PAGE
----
The Mughals, as in all other cultural and political fields, take a prominent place in this field as well. During the Mughal rule, all the classical dance and music forms of India were greatly patronised by the Mughal Emperors, under whose patronage some of the musical instruments and musical modes were also invented. Kathak, the classical dance of North India, received extensive patronage during this period and hence, it spread over half of India. To its already existing repertoire from the Hindu tradition, it added the Persian dance elements, since Persian dancers were always coming to the Mughal court. Especially in the later Mughal period, when they had become politically weak and the British were really ruling India, the Mughal princes contributed greatly towards the development of Kathak. Wajid Ali Shah, the ruler of Oudh (approximately Uttar Pradesh and Uttaranchal of today in North India) was a Kathak dancer himself and used to hold Kathak performances in his court. he had received training in classical singing and composed poetry for his Kathak performances. Eventhough he was not successful politically and was eventually captured by the British and sent into exile, he contributed greatly to the dance and music of India.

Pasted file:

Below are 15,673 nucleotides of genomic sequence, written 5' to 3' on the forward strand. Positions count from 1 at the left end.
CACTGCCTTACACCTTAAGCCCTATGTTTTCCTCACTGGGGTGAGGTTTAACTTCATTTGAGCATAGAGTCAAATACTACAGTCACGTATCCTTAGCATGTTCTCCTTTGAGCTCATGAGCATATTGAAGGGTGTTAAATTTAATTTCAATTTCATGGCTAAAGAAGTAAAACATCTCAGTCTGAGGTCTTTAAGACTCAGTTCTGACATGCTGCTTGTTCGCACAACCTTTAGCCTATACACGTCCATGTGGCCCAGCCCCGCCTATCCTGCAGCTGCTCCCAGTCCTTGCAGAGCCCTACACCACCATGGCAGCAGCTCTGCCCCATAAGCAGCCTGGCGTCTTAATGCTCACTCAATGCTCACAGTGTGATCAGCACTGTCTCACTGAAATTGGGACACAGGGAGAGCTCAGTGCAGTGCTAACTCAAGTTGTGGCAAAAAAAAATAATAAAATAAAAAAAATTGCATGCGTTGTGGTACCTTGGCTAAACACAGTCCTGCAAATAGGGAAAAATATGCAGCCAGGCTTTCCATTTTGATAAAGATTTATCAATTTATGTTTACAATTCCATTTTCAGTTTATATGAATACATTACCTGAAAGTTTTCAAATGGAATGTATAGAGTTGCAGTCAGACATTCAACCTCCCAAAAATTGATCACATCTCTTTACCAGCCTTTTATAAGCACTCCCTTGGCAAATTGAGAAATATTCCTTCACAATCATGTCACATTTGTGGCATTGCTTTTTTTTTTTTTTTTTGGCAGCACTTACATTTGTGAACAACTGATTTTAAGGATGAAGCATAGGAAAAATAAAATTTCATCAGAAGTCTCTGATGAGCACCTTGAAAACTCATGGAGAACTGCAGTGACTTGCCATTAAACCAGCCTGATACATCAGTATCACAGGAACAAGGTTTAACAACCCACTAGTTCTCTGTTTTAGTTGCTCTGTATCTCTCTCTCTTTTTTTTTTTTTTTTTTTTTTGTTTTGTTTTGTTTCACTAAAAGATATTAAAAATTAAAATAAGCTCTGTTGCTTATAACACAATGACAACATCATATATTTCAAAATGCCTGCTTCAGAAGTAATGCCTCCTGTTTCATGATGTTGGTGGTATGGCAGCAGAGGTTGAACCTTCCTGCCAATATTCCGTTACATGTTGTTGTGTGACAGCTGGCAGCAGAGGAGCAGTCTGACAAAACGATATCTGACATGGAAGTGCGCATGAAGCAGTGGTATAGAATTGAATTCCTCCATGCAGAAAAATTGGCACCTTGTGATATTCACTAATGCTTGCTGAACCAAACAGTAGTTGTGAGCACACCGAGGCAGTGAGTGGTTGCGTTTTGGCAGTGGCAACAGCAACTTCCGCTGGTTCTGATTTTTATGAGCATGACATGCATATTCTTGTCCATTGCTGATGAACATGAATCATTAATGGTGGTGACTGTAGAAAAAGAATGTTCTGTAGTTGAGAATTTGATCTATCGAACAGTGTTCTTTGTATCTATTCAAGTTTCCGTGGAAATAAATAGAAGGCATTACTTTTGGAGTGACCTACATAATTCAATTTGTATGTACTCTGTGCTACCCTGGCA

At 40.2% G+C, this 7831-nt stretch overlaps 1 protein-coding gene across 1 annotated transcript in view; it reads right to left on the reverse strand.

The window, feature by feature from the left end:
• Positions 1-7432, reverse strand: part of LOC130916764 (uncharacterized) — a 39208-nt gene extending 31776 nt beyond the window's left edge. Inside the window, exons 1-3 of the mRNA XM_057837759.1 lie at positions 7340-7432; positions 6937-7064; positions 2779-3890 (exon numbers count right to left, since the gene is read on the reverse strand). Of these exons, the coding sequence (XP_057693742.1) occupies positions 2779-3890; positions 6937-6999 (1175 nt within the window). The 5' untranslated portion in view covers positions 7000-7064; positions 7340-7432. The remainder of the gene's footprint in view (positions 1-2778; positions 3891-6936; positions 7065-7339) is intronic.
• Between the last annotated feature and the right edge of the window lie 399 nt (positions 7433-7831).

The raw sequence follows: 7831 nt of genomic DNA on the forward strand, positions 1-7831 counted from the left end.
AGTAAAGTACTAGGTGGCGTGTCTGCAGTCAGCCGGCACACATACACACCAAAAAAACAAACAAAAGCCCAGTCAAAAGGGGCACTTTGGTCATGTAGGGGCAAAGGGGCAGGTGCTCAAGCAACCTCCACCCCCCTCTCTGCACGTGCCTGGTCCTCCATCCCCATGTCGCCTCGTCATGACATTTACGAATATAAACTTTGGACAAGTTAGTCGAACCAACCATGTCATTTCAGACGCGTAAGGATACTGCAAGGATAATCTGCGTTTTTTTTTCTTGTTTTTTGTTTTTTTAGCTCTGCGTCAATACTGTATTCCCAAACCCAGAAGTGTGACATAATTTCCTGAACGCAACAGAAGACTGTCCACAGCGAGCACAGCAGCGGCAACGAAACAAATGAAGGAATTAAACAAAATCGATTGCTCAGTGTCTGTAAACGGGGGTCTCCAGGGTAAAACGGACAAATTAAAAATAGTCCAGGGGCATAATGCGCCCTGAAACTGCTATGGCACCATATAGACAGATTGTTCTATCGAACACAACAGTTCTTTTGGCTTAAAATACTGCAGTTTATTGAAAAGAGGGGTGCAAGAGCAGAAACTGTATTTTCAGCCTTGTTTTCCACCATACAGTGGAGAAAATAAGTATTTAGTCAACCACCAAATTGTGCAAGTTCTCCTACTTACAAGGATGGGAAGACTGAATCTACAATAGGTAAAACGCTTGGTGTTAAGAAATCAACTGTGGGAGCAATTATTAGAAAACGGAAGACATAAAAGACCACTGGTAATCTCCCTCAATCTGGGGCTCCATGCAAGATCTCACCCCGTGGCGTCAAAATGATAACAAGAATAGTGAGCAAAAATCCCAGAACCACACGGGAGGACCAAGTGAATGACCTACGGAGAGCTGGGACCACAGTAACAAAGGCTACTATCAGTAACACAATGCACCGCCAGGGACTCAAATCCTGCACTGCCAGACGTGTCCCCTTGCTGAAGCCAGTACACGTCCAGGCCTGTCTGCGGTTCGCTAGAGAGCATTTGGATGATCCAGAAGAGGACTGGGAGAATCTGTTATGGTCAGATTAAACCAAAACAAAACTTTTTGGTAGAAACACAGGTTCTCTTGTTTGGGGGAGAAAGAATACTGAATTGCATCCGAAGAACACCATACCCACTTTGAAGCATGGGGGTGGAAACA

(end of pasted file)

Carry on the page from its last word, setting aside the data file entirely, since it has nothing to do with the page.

Monday, May 10, 2010

What Happened to the Women's Hajj Theatre at Makka?

Long line of pilgrims entering the sanctuary, extending for miles into the surrounding area (19th Century drawing)